How To Write A Nursing Care Planby Beulah J. Writer
Nursing care plans is a formal means of communication among the nurses, their patients, and other healthcare provides to deliver and achieve quality healthcare results. It also involves the identification of existing needs and recognizing the potential needs or risks. Without a comprehensive nursing care plan process, the quality and consistency in delivering quality care would be gone.
Nursing care planning starts once the patient is admitted to a healthcare center and it is constantly updated throughout according to the patient's change in condition and assessment of goal attainment. Therefore, planning and delivering customized or patient-centered care is the basis for excellence in nursing practice.
What is the Purpose of a Nursing Care Plan?
Nursing care plans are part of the core curriculum in almost all nursing schools. However, most nurses often complain that despite the rigorous effort and time spent in learning how to create a nursing care plan, they rarely do it once they are in the nursing profession. But what is the purpose of learning to write a care plan and to what end do they serve?
· Define a nurse's role: Care plans help in identifying the unique role of nurses in attending the overall health and well-being of patients without having to rely entirely on the doctor’s interventions or orders.
· Guide customized care of the patient: Nursing care plans allow the nurse to think critically about each patient and how to develop interventions that are uniquely tailored to that particular patient.
· Continuity of Care: It allows nurses from different shifts or floors to use the data to render the same quality and kind of interventions to care for patients. This ensures students get the most out of treatment by different nurses.
· Documentation: Nursing care plans outline what nursing actions to execute, which observations to make, and what instructions the patient or loved ones require. If nursing care is not documented in the care plan, then there is no proof that care was provided.
· Define patient goals: Nursing care plans not only benefit nurses but also the patients by involving them in their treatment and care.
· Serves as a guide for assigning a specific nurse to a specific patient: There is a time when a patient's care needs to be assigned to a nurse with specific and precise skills for better handling and care.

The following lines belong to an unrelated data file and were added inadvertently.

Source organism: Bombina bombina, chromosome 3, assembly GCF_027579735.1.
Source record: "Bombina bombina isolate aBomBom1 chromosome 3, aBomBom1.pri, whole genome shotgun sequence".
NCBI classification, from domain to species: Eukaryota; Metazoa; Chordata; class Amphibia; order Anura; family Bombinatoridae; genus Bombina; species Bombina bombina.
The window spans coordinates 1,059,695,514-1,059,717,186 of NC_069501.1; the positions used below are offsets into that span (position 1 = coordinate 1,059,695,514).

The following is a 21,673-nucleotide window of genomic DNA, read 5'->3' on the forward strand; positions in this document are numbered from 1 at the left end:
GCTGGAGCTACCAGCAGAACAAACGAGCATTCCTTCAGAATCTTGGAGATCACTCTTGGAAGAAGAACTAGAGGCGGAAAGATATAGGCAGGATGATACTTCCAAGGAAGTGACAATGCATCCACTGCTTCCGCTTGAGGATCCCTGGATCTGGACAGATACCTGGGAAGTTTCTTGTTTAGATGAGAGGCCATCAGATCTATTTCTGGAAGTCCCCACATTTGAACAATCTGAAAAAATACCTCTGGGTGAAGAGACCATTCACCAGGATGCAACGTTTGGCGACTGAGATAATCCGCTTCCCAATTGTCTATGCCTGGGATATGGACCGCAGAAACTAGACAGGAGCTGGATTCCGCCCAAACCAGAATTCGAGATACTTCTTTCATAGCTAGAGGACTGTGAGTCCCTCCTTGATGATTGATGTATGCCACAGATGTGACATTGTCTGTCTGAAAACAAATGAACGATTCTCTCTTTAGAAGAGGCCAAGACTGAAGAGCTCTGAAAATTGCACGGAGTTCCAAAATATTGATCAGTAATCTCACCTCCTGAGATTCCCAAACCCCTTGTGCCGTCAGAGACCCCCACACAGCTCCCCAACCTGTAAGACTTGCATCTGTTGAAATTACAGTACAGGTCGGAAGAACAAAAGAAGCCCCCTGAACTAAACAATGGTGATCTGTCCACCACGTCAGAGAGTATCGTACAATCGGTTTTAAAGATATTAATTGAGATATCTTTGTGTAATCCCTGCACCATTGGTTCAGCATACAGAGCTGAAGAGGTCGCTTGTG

For students, there is a need to be taught how to individualize patient care, think critically, and how to work towards attaining the desired outcomes in the nursing process. And knowing how to write nursing care plans is the first step.
How to Write a Nursing Care Plan
To create an executable care plan, the following steps should be followed:
1. Assessing the Patient
A good care plan starts by reviewing all the relevant data, medical history, vital signs, conversations with the patient and their loved ones, lab results, observations from other care team members, and demographic information.
With this information, you can assess the patient’s emotional, physical, psychological, spiritual needs, risk factors, and areas for improvement.
2. Identify and list nursing diagnoses
After an extensive assessment, identify and list nursing diagnoses that you can handle without the physician intervention. This may include acute pain, fever, and risks for falls.
3. Set goals for the patient
By answering the question, what the desired outcomes are, you will be able to set the goals. The answer to this question is entirely based on the assessment, nursing diagnosis, and feedback from the patient. Ideally, involve the patient in setting reasonably achievable goals. The goals can either be short-term or long-term.
4. Implement nursing interventions
These are actions taken by the nurse to attain the desired patient goals and outcome which may include giving medication, checking for vital signs regularly, assessing the patient’s pain levels at specific intervals. Moreover, this is where you should document care as you execute the interventions, including the dependent nursing interventions as ordered by the doctors.
5. Evaluate progress and change the care plan accordingly
You can evaluate the patient and the care plans regularly to find out whether the nursing interventions are indeed helping the patient achieve their goals and desired outcomes or should they be changed, modified, continued, or terminated.
Knowing how to write nursing care plans is an important part of your responsibilities as a registered nurse. The key is to be as detailed and precise as possible and use the resources available to help you. Should you need help in writing care plans, Nursing Care Plan Writing Services is readily available to help!
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